Suppose RED has only the three pieces shown upon the tracks, the other piece having encircled the board and reached the home space, RED will be obliged to break the Blockade on his next turn if his aggregate throw is over 6 (unless RED throws doublets, in which case he can move both pieces forward together, thus retaining his Blockade and on his next throw possibly moving up behind his Blockade.) If RED throws 6, he may move his single piece onto his Blockade forming a Blockade of three pieces, but he cannot pass his Blockade, without landing on it by exact throw of one die.
If RED throws say 6-3, he would make a pretty play in breaking his Blockade by moving one piece forward three spaces and then moving his single piece for. ward six spaces, thus forming a new Blockade in the same location. If Red's Blockade was only one space ahead of its location, it would blockade the turnout as well as the Broadway.

This diagram shows the course of play around the board. The player throwing
a 6 starts on the space at the left. On a subsequent play if he throws 5 it would
take him to the space named 10. A 5 after that would take him to a space named
16.His progress continues around the board as indicated, using the Turnouts
(which are three spaces longer but entirely safe) when he chooses. When he reaches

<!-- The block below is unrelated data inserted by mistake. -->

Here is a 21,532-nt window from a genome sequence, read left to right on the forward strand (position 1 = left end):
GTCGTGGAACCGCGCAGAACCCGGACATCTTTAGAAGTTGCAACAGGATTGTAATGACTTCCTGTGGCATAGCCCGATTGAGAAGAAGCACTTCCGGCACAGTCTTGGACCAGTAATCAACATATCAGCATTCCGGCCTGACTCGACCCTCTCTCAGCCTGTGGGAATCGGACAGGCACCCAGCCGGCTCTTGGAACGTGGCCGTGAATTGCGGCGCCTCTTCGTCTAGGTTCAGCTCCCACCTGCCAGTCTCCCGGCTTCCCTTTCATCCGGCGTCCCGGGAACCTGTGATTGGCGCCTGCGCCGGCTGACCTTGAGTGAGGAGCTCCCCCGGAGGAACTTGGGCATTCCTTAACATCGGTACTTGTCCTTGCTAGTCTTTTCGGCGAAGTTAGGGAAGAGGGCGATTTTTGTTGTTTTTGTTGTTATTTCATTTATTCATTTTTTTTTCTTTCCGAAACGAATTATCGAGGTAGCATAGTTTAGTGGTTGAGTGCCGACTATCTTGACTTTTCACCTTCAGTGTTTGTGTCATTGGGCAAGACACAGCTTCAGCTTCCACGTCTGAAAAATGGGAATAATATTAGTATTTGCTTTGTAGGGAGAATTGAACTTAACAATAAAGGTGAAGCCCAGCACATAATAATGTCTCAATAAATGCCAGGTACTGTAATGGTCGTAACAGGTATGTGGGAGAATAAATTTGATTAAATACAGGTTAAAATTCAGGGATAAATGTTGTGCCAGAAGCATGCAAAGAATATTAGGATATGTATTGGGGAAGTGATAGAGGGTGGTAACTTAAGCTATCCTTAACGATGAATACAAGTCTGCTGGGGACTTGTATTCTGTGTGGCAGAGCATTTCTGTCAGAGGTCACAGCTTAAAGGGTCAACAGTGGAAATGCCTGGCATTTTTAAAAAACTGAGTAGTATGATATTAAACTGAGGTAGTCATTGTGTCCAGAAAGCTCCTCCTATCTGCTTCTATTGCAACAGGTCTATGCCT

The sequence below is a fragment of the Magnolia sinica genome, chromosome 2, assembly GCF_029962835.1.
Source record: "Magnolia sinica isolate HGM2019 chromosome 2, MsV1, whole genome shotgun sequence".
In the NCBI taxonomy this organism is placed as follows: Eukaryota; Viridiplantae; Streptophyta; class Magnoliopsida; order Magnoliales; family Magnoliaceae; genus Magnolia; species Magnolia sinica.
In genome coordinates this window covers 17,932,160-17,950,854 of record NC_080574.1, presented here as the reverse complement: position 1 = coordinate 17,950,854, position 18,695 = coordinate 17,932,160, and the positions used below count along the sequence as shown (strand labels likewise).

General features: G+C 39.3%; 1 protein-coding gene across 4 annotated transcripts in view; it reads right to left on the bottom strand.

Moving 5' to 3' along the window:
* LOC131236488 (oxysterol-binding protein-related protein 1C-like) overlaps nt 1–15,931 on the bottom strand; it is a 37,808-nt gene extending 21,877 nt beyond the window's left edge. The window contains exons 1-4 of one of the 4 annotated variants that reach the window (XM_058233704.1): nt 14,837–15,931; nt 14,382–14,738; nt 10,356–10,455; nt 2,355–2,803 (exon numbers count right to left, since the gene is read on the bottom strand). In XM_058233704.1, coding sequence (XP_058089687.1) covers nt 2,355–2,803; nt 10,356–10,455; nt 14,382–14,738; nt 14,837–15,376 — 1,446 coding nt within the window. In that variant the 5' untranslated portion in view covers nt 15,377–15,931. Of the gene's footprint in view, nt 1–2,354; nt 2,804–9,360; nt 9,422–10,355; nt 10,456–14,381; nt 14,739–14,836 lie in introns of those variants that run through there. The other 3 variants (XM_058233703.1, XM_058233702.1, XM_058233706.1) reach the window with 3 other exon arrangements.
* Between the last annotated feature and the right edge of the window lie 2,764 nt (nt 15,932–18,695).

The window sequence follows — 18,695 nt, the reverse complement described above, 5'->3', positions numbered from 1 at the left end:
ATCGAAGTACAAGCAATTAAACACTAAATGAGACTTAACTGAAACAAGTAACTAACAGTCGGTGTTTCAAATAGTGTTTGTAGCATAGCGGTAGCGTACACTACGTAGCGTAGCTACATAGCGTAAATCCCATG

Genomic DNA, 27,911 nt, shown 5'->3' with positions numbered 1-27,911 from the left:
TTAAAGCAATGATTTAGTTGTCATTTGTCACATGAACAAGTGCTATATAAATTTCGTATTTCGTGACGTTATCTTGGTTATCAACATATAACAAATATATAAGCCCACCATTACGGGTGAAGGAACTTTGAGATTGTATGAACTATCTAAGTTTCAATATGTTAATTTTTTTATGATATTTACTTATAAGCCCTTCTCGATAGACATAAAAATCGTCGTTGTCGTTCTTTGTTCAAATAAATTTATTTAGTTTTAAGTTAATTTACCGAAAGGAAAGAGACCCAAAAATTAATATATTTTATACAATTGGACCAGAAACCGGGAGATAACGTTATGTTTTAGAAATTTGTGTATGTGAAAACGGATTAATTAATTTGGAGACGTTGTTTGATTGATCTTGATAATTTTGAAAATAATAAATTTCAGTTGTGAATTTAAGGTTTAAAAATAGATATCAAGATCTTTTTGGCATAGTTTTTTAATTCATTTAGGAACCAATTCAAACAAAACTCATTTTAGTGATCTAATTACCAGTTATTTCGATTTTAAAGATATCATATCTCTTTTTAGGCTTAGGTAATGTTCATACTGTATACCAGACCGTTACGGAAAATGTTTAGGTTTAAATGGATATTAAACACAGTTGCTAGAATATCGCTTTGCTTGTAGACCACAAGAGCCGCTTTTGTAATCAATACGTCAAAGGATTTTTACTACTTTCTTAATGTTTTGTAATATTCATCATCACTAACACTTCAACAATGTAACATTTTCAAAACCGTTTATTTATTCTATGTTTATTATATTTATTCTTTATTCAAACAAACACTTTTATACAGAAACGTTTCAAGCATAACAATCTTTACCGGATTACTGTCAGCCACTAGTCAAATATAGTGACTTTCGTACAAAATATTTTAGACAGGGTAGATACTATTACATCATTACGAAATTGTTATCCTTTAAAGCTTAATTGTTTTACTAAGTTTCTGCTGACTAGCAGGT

the Home Entrance of his own color he goes up the single path to the home space.

Great Fun for Four Players. Partners sit opposite. You may land on the same space as your partner, forming a "Blockade" or you may land on the same space with your partner's "Blockade," all three pieces then being safe - but you must land exactly, and cannot pass over. You are safe on your own color, but not on your partner's safety color.
When all of one partner's four pieces reach the home space he stays out of the game. The game is WON by the partners, whose eight pieces reach the home space before all of the opponents' eight have done so.

We will be glad to answer inquiries concerning these rules. Address: Parker Brothers, Inc., Salem, Massachusetts.

PARKER BROTHERS, inc., Salem, Mass., U.S.A.
These rules are posted for your information. I did not write them. I am posting them for those of you who have the game but do not have the rules. Enjoy.